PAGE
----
Item1945: CSRF uses relative location for redirect which violates HTTP specs

Priority: Low
Current State: Closed
Released In: 1.1.0
Target Release: minor
Applies To: Engine
Component: CSRF
Reported By: MartinVonGagern
Waiting For:
Last Change By: KennethLavrsen
Foswiki strikeone CSRF validation violates HTTP specs.
  1. It generates a "302 Found" redirect with a relative URL in the Location header. RFC 2616 section 14.30 requires it to be absolute.
  2. It then generates a "419 unused" error page with the confirmation dialog. The status code 419 has been defined in some drafts, like RFC 2616 draft 01 section 10.4.20 or RFC 2518 draft 05 section 10.4, but not in any HTTP standard I know of, and while a comment in the Perl code states that this code was "chosen by foswiki devs", it fails to hint at the reason why it was chosen. For the sake of interoperability, a standard error code like "403 Forbidden" or "409 Conflict" should probably be used instead. The former, as access without a valid key is forbidden, or the latter, as the list of acceptable keys can be considered part of the state of the resource, and as the 409 error page is probably more likely to be displayed to users than being acted on by browsers.

Steps to reproduce:
  1. Visit the Trunk Sandbox (which currently employs strikeone)
  2. Create a new numbered test topic
  3. Start Wireshark or similar to grab network traffic
  4. Disable JavaScript in your Browser
  5. Type some text
  6. Save the topic
  7. Examine captured traffic

You will find this conversation in the captured traffic:
  1. send POST /bin/save/Sandbox/TestTopicAUTOINC0 HTTP/1.1 ...
  2. recv HTTP/1.1 302 Found ... Location: /bin/login/Sandbox/TestTopicAUTOINC0/foswiki_redirect_cache/<some hex> ...
  3. send GET /bin/login/Sandbox/TestTopicAUTOINC0/foswiki_redirect_cache/<some hex> HTTP/1.1 ...
  4. revc HTTP/1.1 419 unused ...

It should be like this instead:
  1. send POST /bin/save/Sandbox/TestTopicAUTOINC0 HTTP/1.1 ...
  2. recv HTTP/1.1 302 Found ... Location:<some hex> ...
  3. send GET /bin/login/Sandbox/TestTopicAUTOINC0/foswiki_redirect_cache/<some hex> HTTP/1.1 ...
  4. revc HTTP/1.1 409 Conflict ...

-- MartinVonGagern - 19 Aug 2009

The bug report is not acurate. CSRF doesn't violate HTTP specs in any form.

HTTP spec does NOT define 419, which is why it was chosen. None of the codes you suggest are what is really happening, which is why we chose a "new" code. The CSRF confirmation page isn't a conflict, not a security issue (and we cannot use 403 because there is a high probability this would get caught by Apache to send back the Registation page).

We didn't want any installation to catch the HTTP return code we were sending back, as we need this page to arrive intact to the user, otherwise he won't be able to do anything.

So if you want more details on why we chose 419, it's because we needed a new one, and we thought 419 was OK. I can't find back the discussion that took place, but it was most likely on IRC.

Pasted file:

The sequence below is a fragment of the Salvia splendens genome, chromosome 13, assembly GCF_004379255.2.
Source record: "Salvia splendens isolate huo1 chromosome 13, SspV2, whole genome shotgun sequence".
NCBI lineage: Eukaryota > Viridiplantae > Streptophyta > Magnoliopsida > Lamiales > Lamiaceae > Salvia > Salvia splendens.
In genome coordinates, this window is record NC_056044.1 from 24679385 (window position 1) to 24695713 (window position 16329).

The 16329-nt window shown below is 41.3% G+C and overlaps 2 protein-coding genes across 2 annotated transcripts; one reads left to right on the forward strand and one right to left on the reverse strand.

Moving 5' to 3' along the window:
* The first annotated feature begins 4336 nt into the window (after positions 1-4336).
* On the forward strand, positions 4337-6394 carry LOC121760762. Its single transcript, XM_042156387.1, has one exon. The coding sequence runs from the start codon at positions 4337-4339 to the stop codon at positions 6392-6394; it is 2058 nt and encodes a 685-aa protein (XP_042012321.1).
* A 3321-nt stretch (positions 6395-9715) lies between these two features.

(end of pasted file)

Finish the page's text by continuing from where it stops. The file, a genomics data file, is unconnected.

Setting to "No action required" as CSRF doesn't violate HTTP specs in any way. RFC 2616 states:
  • HTTP status codes are extensible. HTTP applications are not required to understand the meaning of all registered status codes, though such understanding is obviously desirable. However, applications MUST understand the class of any status code, as indicated by the first digit, and treat any unrecognized response as being equivalent to the x00 status code of that class, with the exception that an unrecognized response MUST NOT be cached. For example, if an unrecognized status code of 431 is received by the client, it can safely assume that there was something wrong with its request and treat the response as if it had received a 400 status code. In such cases, user agents SHOULD present to the user the entity returned with the response, since that entity is likely to include human- readable information which will explain the unusual status.

-- OlivierRaginel - 25 Sep 2009

OK, I now understand your reason for status code 419, and I concede it's not a violation of the spec.

However, that doesn't affect the other half of my bug report, the one about the Location of the redirect being a relative URL. Resetting status to "New" to get that issue addressed.

-- MartinVonGagern - 25 Sep 2009

For the record and for my understanding.

Has the relative location of the redirect any visible effect in any of the known browsers?

I ask not because I want to discard the bug. I just want to re-evaluate if the priority should be low, normal or urgent. If the feature was broken in IE or FF I would change it to urgent. If no known browser has the issue then low is correct.

-- KennethLavrsen - 28 Sep 2009

No visible effect in any browser that I know of, neither IE nor FF. Low priority is perfectly acceptable.

-- MartinVonGagern - 29 Sep 2009

Changed to abs url and commented the use of 419

-- CrawfordCurrie - 02 May 2010

ItemTemplate edit

Summary CSRF uses relative location for redirect which violates HTTP specs
ReportedBy MartinVonGagern
Codebase trunk
SVN Range Foswiki-1.0.0, Thu, 08 Jan 2009, build 1878
AppliesTo Engine
Component CSRF
Priority Low
CurrentState Closed
Checkins distro:f35b6a474418
TargetRelease minor
ReleasedIn 1.1.0
Topic revision: r9 - 04 Oct 2010, KennethLavrsen
The copyright of the content on this website is held by the contributing authors, except where stated elsewhere. See Copyright Statement. Creative Commons License    Legal Imprint    Privacy Policy